Why are the best YA heroines in fantasy books?
Katniss Everdeen, arguably the strongest female character in contemporary young adult fiction, acts: she volunteers, she sacrifices, she fights. She is such a strong character–some might say a masculine character–that NPR blogger Linda Holmes asked, What Really Makes Katniss Stand Out? Peeta, Her Movie Girlfriend.
And in YA fantasy there are others, of course. Famously, there’s Lyra Belacqua of Philip Pullman’s His Dark Materials series, and a newer arrival (1998) is the interesting character Ti-Jeanne from Nalo Hopkinson’s Brown Girl in the Ring, who I mention because Ti-Jeanne is not only a young woman of color but she is also a young mother, so Hopkinson has brought a really interesting heroine to the table.
But in much of the contemporary literary YA fiction I’ve read recently, the young women are mired in romance, not action, and they always have the wherewithal to be eloquent and insightful. They’re supposed to be “normal” teenagers, but, frankly, normal teenagers are rarely eloquent or insightful. In fact, I’d hazard to say that they’re only eloquent or insightful 2% of the time. And that’s being generous.
Normal teenagers fumble their way through things. They aren’t quip-y or witty at every step of the way. But too often, writers of YA literary fiction, especially those books with female protagonists, write their young women this way. And it’s a mistake. Even Hazel Grace in John Green’s The Fault in Our Stars was just too poetic for a teenager. Yes, she was sometimes strikingly honest, and it was refreshing to read about a young woman fighting for her life in a real world instead of a post-apocalyptic one. But it wasn’t enough.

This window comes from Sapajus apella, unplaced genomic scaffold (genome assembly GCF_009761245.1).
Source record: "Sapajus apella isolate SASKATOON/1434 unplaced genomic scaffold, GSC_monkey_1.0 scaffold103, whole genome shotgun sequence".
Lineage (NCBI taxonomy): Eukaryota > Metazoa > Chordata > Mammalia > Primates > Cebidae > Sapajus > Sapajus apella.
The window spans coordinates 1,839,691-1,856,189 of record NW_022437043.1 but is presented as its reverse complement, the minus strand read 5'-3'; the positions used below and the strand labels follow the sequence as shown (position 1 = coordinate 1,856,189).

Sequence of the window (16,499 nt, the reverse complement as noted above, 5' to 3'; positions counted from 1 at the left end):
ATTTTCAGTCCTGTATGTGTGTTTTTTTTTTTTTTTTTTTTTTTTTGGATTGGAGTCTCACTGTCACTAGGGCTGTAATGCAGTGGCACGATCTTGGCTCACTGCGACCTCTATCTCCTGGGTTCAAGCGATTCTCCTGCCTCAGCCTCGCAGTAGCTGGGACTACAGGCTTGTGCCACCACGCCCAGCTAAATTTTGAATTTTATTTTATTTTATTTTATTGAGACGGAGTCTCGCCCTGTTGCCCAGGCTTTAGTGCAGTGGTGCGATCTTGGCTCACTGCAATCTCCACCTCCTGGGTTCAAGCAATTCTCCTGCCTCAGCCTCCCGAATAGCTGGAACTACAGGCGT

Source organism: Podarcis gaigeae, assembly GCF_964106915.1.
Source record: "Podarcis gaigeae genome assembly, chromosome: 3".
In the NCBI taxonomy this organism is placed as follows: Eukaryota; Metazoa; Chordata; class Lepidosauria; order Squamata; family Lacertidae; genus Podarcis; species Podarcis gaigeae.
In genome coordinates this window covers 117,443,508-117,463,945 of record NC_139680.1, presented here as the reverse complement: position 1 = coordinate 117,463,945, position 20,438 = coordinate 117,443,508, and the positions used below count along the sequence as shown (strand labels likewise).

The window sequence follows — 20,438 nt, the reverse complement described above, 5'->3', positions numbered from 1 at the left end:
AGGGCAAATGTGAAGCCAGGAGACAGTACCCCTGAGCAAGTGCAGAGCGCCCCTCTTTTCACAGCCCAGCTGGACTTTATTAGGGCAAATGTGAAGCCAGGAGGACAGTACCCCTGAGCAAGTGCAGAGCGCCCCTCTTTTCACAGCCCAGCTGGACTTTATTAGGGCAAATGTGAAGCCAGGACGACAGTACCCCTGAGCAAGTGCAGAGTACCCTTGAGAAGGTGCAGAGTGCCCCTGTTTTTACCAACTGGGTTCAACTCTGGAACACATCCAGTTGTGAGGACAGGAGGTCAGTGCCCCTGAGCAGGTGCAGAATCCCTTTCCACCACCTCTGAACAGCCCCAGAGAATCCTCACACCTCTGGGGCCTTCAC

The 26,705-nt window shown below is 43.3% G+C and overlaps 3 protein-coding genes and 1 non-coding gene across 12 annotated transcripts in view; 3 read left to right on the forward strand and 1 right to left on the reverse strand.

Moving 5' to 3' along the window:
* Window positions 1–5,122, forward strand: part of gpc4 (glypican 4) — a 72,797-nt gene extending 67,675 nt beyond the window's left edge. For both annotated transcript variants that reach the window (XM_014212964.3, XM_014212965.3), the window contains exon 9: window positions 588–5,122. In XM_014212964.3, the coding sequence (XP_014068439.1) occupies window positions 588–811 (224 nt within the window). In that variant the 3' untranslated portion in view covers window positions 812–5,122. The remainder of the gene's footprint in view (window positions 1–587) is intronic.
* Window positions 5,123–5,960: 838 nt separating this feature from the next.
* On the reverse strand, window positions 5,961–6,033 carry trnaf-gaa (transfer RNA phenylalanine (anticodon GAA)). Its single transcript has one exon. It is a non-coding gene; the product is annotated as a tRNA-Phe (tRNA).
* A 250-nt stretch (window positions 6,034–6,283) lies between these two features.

Is there too much pressure on authors to write young women as smart, as paramours of wit? Must they be so clearly, so smartly beautiful on the inside so that when the young Prince Charming comes along and realizes that they are beautiful outside as well, we readers are satisfied?
I want stronger contemporary YA heroines. I want them to screw up, to fumble, to not say perfect things. I want them to screw up and maybe, just maybe, not get the guy in the end, because that’s what happens. We usually don’t get the guy. And not getting the guy makes a better story. In fact, I don’t even want there to be a guy. But that might be too much to ask.
I want a female Charlie in The Perks of Being a Wallflower. I want an awkward, uncomfortable, fractured kid who finds a place and finds himself. Herself.
Have I just not read this book, this heroine? I haven’t read every YA book out there, and I might be deficient in a number of books that feature this very young woman I’m looking for. I don’t want a Katniss. I love Katniss, but she doesn’t live in my world. I want a Perks girl. Where is she?